Russian gas and Europe’s energy crisis affects CERN

Europe is currently suffering from an energy crisis. The aftermath of the invasion of Ukraine, which caused the Russian government to cut gas supplies, has pushed the continent’s heating and electricity prices to much higher magnitudes.

In the heart of Europe, along the Franco-Swiss border, the particle physics laboratory at CERN faces the same plight. It was reported this month that CERN officials are drawing up plans to constrain or even shut down the recently restarted Large Hadron Collider (LHC).

If the LHC, the world’s largest and most expensive accelerator, were to be shut down for a short time, that would not be unusual for particle accelerator research. However, if he has to hibernate for a longer period of time, complications can arise.

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Some say that CERN uses as much electricity as a small town, and there is some truth to that. According to the group’s own figures, its facility uses about a third of the electricity of nearby Geneva, Switzerland, in a year. The exact numbers vary from month to month and year to year, but the lab’s particle accelerators can account for about 90 percent of CERN’s electricity bill.

For a ground-based observer, it is very easy to wonder why so much energy is poured into arcane physics experiments involving subatomic particles, plasma, and dark matter. “Given the current context and as part of its social responsibility, CERN is preparing a plan to reduce its energy consumption this winter,” wrote Maïlys Nicolet, a spokeswoman for the group, in a press statement.

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However, CERN does not have the same supply concerns as the average European, as its energy strategy is already reasonably sustainable. The plant draws its power from the French grid, which gets more than two-thirds of its juice from nuclear fission — the highest of any country in the world. This not only drastically reduces the LHC’s carbon footprint, but also makes it far less dependent on imported fossil fuels.

But the French electricity grid has another quirk: unlike much of Europe, which relies on gas to heat their homes, electric heaters are often used in France. As a result, local utility bills can double during the cold months. Currently, 32 of the country’s 56 nuclear reactors are shut down for maintenance or repairs. The French government plans to strengthen its grid against the energy crisis by turning most of them back on by winter.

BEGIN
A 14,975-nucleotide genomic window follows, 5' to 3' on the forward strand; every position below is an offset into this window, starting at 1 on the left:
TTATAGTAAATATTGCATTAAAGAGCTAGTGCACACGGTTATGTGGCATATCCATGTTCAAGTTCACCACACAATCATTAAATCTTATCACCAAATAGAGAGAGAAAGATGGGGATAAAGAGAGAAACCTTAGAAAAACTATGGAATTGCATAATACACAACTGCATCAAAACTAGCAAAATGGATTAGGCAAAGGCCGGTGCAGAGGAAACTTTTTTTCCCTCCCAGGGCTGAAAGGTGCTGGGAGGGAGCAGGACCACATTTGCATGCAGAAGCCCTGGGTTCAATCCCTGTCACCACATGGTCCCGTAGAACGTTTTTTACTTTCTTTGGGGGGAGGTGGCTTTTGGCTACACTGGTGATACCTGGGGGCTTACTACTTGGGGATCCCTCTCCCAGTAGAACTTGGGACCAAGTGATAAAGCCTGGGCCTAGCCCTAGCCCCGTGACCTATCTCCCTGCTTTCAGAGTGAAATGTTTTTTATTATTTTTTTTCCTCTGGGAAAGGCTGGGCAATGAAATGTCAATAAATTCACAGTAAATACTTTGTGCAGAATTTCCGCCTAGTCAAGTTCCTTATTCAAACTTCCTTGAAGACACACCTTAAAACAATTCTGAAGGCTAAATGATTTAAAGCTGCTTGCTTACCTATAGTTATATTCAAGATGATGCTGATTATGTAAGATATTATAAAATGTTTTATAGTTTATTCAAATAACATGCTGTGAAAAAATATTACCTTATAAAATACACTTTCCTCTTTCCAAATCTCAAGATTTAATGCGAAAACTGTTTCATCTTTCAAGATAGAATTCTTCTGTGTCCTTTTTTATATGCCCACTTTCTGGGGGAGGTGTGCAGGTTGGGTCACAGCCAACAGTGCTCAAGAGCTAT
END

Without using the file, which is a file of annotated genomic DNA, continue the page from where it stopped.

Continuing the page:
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But if that doesn’t happen, CERN could face a power outage. Even if the research giant were to stretch its budget on electricity bills, depending on how France’s reactors fare, there just might not be enough of it. “For this fall, it’s not a price issue, it’s an availability issue,” said Serge Claudet, chair of CERN’s energy management board Science.

However, hibernation is not exactly uncommon for the LHC. In the past, CERN shut down the particle accelerator for winter maintenance. This year is no exception: the collider’s stewards plan to mothball it from November to March. If the energy crisis in Europe continues into 2023, the LHC hiatus could last well into the warmer months, if not longer.

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CERN executives are reviewing their options, according to the facility’s spokesman. The French government could order the LHC not to run at times of high power demand, such as mornings and evenings. Alternatively, CERN could try shutting down some of the smaller accelerators that share the site to keep its flagship running.

But not all particle physicists are on board when it comes to prioritizing energy for a single machine, a collaborator on ATLAS, one of the LHC’s experiments.

On the other hand, the LHC has more to lose by going dark indefinitely. If it has to be shut down for a year or more, the collider’s equipment, such as the detectors used to observe very small-scale collisions, could begin to deteriorate. “That’s why nobody would advertise to switch off and wait five years,” says Lohwasser. It also takes quite a bit of energy to keep the LHC in a quiescent state.

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Even when CERN’s accelerators aren’t running, particle physicists around the world sifting through the data still have work to do. Field experiments provide countless results: positions, velocities and countless mysterious matter particles from thousands of collisions. Experts can still find subatomic artifacts hidden in the measurements for up to a decade after logging. The flow of the physics major is almost certainly not going to stop because of an energy crisis.

For now, the decision to power the third run of the LHC remains up in the air. This week, CERN officials will submit a plan to the agency’s government body on how to proceed. This solution will in turn be submitted to the French and Swiss governments for consultation. Only then will the final decision be published.

“So far, I don’t necessarily look like a big concern [physicists] about these plans,” says Lohwasser. If CERN has to take a back seat to larger concerns, then many in the scientific community will accept that.